Dad takes virtual learning changes for special education into his own hands

Dad fights for virtual special education changes
Published: Dec. 1, 2020 at 3:24 PM EST
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LANSING, Mich. (WILX) - A parent frustrated with the way virtual special education has gone in his child’s school is now taking matters into his own hands.

The past few months haven’t been easy for Darren Warner and his son Noah who has autism.

14-year-old Noah is a student in the Grand Ledge Public School System. His learning is based on an individualized education plan (IEP) catered to his specific needs. Warner says virtual learning is failing to meet those needs.

“Unfortunately, what has happened is that we have an environment where remote learning has allowed the district to drop the ball on many of their duties for students with IEPs,” said Warner.

Noah no longer has the teaching assistant he’s used to having by his side; ensuring he stays on task. His dad has now stepped into that role and has left his job to do so.

“We’ve made enormous financial sacrifices, you know, to have me take a break from my job and to help my son. I can only imagine all those families that they don’t have that ability to do that,” said Warner.

Warner says he has really had to push and stay on top of his son’s special education teachers to make sure Noah got all the services he is owed.

“You know, debating with them about what makeup time Noah is owed in terms of speech and language services and social work,” said Warner.

He says it’s been a battle, but one he realized not many parents can fight.

“I can only imagine all those families that they don’t have that ability to do that. They are trying to do their job and also sit throughout the day with their child,” said Warner.

He’s decided to form a group to help other families in the district get what their students deserve from their schools. Warner has been connecting with families through social media.

“I’m trying to kind of fill the role as a facilitator and help parents to just, you know, I guess, sort through all the fluff. You know wade through the chaff so to speak, and lay it right down in terms in front of the district, the special education representatives, and say this is what my child is not getting. How are you going to provide it?” said Warner.

He’s already gotten several interested parents looking to join.

“Given the fact that, you know, I put so much attention and pressure on them. I think that it’s very possible and I’m hopeful, they’ll also respond to families who are not getting the services and the programs that their child needs,” said Warner.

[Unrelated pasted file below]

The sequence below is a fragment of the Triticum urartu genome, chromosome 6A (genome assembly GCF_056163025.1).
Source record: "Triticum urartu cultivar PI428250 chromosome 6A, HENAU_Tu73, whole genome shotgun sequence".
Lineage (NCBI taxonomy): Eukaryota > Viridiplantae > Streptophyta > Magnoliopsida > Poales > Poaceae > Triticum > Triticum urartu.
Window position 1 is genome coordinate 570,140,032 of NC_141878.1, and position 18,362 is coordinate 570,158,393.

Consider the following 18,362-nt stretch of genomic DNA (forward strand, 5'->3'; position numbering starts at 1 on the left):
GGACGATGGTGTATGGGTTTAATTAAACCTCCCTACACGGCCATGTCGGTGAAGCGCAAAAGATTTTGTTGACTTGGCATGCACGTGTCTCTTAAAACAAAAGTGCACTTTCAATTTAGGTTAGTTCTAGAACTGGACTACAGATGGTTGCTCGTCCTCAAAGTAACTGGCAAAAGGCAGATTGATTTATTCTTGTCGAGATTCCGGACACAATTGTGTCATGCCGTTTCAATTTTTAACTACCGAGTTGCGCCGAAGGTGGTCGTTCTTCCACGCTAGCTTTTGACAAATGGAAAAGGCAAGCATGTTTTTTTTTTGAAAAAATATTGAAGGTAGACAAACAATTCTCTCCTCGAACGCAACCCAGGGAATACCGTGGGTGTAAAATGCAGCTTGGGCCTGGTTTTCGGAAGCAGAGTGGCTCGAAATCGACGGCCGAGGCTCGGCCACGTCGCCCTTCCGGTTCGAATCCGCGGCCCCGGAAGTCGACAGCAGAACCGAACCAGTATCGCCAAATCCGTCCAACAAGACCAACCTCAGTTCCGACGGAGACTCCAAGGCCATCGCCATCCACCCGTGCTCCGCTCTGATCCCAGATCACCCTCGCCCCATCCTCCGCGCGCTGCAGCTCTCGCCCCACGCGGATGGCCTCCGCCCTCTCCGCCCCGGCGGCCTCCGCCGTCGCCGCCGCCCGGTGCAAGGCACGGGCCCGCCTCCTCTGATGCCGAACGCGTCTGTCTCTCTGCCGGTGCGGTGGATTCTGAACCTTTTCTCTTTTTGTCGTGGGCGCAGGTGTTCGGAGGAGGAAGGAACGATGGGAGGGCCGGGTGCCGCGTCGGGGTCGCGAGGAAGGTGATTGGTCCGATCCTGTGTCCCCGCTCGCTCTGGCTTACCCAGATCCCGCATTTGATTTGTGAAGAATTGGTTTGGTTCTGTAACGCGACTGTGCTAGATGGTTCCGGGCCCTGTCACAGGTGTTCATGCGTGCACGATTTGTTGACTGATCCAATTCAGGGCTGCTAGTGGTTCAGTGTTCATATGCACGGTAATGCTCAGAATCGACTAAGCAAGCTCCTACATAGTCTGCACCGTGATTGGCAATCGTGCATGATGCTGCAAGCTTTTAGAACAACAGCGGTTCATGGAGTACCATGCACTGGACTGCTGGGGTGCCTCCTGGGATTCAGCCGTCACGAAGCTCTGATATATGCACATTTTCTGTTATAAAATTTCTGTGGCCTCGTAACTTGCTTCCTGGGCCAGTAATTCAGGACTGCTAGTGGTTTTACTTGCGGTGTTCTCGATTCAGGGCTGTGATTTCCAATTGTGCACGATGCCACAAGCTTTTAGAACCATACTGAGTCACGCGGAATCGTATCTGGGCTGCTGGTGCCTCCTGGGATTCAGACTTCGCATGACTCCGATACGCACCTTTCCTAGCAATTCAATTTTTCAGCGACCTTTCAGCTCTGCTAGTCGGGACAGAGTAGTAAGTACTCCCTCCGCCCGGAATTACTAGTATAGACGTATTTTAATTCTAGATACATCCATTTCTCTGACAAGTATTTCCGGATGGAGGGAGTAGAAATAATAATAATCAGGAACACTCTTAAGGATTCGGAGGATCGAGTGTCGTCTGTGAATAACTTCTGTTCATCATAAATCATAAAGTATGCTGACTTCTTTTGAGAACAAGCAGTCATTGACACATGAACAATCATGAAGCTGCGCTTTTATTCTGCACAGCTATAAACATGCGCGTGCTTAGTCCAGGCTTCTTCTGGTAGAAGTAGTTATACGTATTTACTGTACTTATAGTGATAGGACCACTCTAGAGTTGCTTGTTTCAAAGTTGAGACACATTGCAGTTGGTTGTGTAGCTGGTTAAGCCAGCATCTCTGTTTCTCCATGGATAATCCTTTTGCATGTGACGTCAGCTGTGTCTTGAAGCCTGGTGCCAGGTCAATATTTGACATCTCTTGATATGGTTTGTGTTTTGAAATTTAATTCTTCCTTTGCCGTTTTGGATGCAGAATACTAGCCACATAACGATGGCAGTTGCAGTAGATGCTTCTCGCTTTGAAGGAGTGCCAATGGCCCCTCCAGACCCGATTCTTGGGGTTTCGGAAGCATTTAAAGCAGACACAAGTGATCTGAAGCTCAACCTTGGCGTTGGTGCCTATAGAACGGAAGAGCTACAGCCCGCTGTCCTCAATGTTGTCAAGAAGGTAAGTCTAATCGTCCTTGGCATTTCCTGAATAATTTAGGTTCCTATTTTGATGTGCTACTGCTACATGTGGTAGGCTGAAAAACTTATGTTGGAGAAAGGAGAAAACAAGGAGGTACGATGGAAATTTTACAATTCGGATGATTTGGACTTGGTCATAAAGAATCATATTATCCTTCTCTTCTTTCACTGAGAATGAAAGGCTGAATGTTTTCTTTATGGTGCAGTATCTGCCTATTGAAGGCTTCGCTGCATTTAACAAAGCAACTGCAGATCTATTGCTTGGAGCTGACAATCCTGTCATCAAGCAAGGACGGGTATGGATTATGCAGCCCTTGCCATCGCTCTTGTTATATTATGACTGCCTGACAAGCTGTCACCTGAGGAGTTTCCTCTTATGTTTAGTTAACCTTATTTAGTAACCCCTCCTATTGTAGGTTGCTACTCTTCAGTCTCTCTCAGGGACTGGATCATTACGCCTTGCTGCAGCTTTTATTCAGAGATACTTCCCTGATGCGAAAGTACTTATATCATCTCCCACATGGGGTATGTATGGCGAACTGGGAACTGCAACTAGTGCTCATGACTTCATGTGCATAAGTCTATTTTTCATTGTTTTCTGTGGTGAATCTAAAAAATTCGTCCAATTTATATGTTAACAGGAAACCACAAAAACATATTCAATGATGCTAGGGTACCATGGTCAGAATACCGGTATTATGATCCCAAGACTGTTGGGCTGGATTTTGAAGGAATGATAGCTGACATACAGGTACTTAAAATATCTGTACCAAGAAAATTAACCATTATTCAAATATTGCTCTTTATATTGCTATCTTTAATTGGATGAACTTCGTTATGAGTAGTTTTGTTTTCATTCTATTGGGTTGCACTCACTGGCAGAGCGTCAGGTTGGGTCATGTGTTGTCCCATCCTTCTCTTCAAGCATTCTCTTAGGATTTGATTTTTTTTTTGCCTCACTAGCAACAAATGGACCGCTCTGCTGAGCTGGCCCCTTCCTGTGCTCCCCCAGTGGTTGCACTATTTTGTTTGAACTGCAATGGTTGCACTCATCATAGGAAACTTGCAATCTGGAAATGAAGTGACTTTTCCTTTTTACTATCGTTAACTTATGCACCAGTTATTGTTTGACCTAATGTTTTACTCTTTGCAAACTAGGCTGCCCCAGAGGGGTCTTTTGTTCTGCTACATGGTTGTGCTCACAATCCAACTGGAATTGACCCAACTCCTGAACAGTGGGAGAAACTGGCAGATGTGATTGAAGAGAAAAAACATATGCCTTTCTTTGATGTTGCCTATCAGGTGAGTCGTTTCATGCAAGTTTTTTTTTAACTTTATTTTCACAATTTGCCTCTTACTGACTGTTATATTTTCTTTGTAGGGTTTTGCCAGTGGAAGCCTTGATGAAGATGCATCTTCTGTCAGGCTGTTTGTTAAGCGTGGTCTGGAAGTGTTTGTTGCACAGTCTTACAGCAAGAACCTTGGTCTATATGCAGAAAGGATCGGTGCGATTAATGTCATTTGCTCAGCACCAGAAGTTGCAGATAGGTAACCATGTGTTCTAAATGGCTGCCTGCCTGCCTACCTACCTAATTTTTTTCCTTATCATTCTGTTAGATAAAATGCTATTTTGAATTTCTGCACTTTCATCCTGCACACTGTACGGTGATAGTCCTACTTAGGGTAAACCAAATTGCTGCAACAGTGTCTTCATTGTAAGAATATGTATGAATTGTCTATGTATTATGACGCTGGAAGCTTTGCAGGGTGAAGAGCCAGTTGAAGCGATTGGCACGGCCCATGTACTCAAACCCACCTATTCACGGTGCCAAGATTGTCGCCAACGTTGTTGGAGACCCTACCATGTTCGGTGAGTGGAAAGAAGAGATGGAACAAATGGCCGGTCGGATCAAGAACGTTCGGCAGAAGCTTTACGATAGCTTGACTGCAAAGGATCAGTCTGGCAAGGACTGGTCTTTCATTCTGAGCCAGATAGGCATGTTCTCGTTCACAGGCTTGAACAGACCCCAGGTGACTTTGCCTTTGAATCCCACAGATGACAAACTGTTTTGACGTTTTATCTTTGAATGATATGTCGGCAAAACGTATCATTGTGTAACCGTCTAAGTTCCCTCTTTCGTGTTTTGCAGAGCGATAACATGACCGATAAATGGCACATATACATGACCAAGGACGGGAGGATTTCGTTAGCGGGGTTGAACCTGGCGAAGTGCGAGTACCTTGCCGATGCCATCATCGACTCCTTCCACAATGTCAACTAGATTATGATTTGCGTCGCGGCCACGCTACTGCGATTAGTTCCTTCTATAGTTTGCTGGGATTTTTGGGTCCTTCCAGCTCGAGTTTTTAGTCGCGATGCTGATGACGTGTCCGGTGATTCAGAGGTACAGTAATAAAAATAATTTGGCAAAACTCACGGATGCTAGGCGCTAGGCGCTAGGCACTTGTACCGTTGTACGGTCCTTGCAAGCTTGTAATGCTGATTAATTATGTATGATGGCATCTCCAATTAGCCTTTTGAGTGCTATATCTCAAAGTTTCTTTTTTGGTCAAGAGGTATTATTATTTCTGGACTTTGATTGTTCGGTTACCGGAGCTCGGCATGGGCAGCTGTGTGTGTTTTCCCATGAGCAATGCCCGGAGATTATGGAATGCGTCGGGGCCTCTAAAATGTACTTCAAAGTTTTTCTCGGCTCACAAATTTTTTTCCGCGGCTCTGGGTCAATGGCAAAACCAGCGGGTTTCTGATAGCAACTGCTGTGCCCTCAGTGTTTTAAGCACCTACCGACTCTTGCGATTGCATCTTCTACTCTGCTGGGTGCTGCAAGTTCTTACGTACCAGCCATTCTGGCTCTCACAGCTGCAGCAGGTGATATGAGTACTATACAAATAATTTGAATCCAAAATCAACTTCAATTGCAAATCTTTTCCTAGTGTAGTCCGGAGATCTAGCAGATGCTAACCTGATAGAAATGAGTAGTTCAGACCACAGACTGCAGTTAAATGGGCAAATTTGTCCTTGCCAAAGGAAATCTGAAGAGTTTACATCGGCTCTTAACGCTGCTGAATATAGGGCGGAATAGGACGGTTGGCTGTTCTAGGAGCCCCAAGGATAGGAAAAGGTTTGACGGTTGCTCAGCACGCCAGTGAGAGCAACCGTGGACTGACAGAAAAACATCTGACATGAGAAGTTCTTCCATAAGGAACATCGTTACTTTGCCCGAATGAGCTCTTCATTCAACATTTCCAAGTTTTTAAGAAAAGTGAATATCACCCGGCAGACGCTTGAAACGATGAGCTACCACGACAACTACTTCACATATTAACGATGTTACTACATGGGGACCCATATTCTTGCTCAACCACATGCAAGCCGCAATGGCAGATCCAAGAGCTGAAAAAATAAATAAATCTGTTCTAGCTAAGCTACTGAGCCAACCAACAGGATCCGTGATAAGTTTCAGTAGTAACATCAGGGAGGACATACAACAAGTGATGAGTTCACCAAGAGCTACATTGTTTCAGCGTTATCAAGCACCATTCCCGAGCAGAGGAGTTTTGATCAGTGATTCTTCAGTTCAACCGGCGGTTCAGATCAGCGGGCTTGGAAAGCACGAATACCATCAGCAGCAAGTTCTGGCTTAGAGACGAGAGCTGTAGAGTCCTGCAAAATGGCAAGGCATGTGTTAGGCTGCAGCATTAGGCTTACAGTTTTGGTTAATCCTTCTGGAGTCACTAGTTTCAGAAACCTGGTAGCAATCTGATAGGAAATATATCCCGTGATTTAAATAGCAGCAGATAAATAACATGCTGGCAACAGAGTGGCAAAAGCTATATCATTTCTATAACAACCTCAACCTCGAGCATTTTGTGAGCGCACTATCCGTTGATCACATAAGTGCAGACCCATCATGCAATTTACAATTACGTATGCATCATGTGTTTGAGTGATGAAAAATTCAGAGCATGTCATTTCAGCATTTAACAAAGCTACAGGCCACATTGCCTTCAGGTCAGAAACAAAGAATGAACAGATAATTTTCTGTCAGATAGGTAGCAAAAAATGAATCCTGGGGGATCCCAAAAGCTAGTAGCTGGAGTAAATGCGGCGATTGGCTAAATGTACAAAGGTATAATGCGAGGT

The Michigan Alliance for Families is a Michigan Department of Education IDEA Grant Funded Initiative. They work to provide information, support, and education for parents of children with disabilities.

Policy Coordinator Michelle Driscoll says they have received plenty of complaints from parents frustrated with virtual learning across the state.

“What we are hearing is that virtual learning is a struggle for everyone, for the children, for the parents, for the educators, for everyone. It has been a struggle to do to figure out how to meet the children’s needs and provide a free appropriate public education as the law says,” said Driscoll.

Through The Michigan Alliance for Families, parents can receive help through their parent mentors who will guide them through how to get their child what they need.

“The guidance that we have that the parent mentors are sharing with families is to really break down, not what the services that they receive. So not focusing on ‘oh, they had a one-on-one aid, but what are their needs and what are some other creative ways that those needs can be met in the virtual world?” said Driscoll.

Driscoll says parent mentors can assist with writing letters to request meetings and asking for services.

If all else fails, a formal complaint can be made with the Department of Education that a student’s rights are violated.

“If those services are not provided, then that is a violation of that student’s right to a free and appropriate public education. It has to be documented. It can’t, it’s not just somebody says they want something,” said Driscoll.

Michigan Alliance for Families</a> For more information on Michigan Alliance for Families, click here.

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